knowing ways that technology can use that the most powerful teaching occurs.

Review of literature

Building on a childs natural abilities, a part of the learners developmental process involves

being exposed to a number catalyst. These include the elements in a childs life which can shape

the emergence of the development of their innate abilities. With the intervention of interpersonal

and environmental catalyst, a gifted student may enhance and enrich their natural aptitudes to

acquire systematically developed skills, or talent. Therefore, it can be assumed that Gagne (1992)

views giftedness as being natural ability or potential, and talent as the product of intervention, or

achieving a students potent through experience.

Technology Environment

A successful technology-enhanced environment encourages learners to use its resources and

tools to process information deeply and extend thinking (Kozma, 1987). Research aimed at

establishing the essential elements of a successful technology-enhanced environment has

contributed to knowledge on the short term effects of specific technological interventions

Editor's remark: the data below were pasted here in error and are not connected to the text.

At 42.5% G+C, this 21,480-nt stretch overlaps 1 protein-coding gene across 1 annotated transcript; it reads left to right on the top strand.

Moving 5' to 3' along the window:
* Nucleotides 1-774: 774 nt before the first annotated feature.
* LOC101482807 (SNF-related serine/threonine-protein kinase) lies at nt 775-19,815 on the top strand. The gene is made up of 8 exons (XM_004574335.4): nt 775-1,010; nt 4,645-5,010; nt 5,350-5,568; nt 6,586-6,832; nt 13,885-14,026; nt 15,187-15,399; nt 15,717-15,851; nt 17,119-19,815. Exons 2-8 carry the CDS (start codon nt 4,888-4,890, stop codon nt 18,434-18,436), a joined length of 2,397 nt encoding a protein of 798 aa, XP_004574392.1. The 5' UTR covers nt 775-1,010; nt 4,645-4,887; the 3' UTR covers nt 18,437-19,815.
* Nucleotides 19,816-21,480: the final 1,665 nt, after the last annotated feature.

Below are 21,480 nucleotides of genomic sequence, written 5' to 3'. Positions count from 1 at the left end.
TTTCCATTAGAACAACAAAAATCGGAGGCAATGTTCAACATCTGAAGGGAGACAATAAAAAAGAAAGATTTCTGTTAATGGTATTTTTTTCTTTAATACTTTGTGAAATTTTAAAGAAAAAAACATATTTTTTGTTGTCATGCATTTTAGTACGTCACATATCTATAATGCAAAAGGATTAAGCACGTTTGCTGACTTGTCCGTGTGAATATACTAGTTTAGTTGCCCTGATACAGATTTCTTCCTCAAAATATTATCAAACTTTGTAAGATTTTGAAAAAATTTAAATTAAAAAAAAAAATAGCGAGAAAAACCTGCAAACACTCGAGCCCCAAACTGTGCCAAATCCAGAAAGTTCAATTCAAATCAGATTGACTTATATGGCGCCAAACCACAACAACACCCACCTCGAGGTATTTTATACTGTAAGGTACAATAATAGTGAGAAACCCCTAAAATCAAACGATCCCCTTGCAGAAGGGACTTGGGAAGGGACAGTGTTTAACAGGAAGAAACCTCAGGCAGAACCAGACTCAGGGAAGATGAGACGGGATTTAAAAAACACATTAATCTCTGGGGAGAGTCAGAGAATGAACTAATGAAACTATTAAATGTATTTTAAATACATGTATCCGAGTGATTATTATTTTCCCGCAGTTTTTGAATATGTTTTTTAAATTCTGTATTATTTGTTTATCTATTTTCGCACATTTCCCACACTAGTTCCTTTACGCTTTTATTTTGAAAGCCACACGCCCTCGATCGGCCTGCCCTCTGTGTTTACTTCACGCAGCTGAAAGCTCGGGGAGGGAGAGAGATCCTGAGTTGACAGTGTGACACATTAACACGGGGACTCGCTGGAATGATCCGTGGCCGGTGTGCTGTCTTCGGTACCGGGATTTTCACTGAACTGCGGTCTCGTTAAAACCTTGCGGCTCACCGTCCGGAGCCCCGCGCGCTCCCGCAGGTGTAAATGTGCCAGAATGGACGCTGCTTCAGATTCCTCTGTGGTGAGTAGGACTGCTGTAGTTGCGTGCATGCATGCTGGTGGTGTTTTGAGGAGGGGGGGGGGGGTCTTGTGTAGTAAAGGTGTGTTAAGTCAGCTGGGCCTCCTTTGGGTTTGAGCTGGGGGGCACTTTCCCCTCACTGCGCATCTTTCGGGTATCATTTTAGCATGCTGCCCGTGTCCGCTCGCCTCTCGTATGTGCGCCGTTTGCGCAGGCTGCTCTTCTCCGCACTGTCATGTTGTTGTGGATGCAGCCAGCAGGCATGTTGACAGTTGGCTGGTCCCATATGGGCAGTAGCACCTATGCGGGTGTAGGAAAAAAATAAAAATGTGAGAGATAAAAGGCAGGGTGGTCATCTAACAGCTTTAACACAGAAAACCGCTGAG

(Brungardt and Zollman, 1995; Henessey et al., 1995), on the development of specific programs

or technologies (Linn, 1997; Roth, Woszczyna, and Smith, 1995), on the development of specific

curriculum tools (Gordin, Polman, and sea, 1994; Scardamalia and Bereiter, 1996), on the

academic achievement of students (Lazarowitz and Huppert, 1993; Lewis, Stern, and Linn,

19930, on student attitudes toward computers (Boone and Edson, 1994; Shashaani, 1994), and on

the use of computer-assisted instruction (CAI) (Lockard et al., 1994).

4 | Page
Creating virtual learning environment

A virtual learning environment (VLE) refers to computer-based environments for delivering

learning materials on the Internet (Wilson, 1996). Virtual learning environment may be used to